Despite his commitments, Price is warm, welcoming and generous with his time – traits perhaps not surprising in a man affectionately known as ‘the chubby grocer’ after he started a blog of the same name in 2008. He has spent his entire career with John Lewis and Waitrose, which began 31 years ago in the lighting and silverware section of John Lewis, Southampton.
A marketer at heart
But despite this long tenure in the partnership, which included a stint as Waitrose marketing director between 1998 and 2005, Price has defined his leadership through innovation and disruption of the market, rather than doing things the same way.
“The name of the game is to break the cycle that you’re in so that you can give more and more back to your customers,” he says. “If you can do that, it becomes a virtuous circle and more customers start coming to you.”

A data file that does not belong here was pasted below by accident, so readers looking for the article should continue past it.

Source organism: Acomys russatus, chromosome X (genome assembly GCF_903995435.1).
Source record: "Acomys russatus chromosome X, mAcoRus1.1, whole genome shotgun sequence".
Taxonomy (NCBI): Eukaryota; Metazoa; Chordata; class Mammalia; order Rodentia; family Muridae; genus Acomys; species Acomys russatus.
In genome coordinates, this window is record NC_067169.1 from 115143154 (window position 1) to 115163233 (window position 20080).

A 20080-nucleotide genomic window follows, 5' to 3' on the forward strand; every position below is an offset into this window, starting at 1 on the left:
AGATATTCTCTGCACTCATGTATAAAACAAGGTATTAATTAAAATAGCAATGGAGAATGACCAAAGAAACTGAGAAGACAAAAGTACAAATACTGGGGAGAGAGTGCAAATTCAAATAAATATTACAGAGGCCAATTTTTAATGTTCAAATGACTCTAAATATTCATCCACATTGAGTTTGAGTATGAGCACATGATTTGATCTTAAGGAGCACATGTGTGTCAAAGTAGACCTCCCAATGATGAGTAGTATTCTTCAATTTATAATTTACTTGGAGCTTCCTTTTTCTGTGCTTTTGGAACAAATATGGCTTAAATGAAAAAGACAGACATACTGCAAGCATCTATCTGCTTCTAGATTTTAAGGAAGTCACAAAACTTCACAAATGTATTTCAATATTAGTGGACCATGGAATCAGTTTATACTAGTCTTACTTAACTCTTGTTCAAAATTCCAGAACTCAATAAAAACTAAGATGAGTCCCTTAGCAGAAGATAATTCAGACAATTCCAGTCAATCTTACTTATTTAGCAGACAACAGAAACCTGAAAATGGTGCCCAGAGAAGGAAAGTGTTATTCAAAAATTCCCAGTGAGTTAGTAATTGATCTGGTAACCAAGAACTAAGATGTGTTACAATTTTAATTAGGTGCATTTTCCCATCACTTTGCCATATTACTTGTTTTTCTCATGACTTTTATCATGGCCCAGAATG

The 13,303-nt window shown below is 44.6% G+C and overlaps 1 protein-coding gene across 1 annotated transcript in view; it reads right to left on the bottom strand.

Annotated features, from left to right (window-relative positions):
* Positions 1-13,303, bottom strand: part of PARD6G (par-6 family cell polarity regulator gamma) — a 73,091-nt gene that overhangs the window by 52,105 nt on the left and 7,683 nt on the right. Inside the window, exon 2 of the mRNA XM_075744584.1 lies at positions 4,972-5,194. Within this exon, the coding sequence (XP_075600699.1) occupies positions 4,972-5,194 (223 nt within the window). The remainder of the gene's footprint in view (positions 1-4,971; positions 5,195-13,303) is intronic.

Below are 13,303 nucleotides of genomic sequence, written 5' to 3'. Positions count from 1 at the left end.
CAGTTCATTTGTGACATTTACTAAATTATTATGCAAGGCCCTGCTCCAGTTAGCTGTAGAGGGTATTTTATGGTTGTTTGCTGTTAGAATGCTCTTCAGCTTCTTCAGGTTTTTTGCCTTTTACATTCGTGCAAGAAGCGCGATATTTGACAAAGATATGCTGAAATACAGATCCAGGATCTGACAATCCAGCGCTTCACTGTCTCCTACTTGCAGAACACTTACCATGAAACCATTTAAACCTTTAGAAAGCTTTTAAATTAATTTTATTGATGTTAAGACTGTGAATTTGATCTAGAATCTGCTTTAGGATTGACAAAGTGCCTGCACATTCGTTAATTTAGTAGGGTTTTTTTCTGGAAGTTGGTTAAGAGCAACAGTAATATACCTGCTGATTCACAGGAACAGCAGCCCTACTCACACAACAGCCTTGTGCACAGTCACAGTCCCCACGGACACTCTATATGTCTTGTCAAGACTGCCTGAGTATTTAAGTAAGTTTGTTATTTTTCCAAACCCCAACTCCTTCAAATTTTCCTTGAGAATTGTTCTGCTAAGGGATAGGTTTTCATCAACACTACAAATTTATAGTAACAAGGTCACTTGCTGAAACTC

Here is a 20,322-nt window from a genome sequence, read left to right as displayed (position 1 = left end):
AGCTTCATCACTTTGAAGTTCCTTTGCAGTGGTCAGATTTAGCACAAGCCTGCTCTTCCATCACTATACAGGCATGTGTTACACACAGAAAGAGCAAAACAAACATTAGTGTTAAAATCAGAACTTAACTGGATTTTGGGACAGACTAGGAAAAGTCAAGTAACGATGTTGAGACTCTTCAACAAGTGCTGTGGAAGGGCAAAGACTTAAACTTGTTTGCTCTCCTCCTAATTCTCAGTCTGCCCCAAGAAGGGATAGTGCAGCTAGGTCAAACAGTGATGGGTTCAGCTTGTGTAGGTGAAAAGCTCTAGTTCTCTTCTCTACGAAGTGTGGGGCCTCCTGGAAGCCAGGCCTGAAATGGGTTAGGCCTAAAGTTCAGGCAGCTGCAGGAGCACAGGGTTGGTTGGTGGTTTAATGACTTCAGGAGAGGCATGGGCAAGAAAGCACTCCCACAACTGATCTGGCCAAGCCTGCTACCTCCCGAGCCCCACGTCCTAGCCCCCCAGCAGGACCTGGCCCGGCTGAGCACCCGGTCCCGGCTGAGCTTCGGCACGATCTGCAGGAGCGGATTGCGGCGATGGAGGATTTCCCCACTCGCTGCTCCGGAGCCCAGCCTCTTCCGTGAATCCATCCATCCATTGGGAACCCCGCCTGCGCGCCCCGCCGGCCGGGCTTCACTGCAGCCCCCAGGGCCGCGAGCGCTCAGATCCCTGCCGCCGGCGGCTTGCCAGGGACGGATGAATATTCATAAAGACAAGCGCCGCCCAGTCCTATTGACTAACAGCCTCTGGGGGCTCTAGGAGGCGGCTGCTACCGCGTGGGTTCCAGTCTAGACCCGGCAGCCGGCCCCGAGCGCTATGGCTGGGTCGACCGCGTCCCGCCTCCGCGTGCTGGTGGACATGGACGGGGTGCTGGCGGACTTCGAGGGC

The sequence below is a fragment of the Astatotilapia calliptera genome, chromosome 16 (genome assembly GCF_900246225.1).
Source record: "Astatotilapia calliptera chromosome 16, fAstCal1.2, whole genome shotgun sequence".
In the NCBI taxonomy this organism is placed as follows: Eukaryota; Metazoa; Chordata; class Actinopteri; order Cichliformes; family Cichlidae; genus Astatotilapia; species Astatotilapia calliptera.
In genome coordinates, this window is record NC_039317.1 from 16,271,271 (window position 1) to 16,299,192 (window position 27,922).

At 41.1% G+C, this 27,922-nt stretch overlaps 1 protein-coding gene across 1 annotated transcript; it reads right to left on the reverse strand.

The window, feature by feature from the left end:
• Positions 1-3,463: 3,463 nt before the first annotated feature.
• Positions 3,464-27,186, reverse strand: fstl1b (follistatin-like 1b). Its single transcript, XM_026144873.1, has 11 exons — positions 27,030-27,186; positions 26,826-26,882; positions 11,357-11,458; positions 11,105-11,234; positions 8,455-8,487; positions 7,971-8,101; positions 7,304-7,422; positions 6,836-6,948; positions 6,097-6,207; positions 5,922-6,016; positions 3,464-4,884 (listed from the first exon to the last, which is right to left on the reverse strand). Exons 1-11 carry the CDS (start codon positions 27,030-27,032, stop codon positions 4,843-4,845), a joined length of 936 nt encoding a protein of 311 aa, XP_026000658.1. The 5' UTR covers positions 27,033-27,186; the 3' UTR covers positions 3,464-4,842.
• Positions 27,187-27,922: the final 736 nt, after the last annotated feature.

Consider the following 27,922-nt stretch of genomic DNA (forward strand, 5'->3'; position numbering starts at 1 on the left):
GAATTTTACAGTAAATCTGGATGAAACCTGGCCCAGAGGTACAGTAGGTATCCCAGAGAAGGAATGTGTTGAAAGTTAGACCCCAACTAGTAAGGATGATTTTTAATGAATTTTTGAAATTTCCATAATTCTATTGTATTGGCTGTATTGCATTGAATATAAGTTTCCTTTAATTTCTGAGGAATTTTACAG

This approach has helped forge Waitrose’s reputation as an upmarket supermarket synonymous with posh shoppers and ‘yummy mummies’ – but also an aspirational brand catering for all kinds of consumers searching for better quality products.
Waitrose currently has a market share of around 5 per cent, according to Kantar figures, but given its strong growth in recent years, including an 8 per cent rise in sales in the first half of last year to £3bn and a 13 per cent hike in operating profit to £160m, the chain has a strong claim to a larger slice of the market.
Price speaks confidently of Waitrose’s ability to double in size over the next 10 years, from 303 stores at present to around 600 and to potentially triple revenues over the period to as much as £16bn after inflation. He laces these predictions with a note of caution, however, suggesting that preserving Waitrose’s USP is vital amid the growth.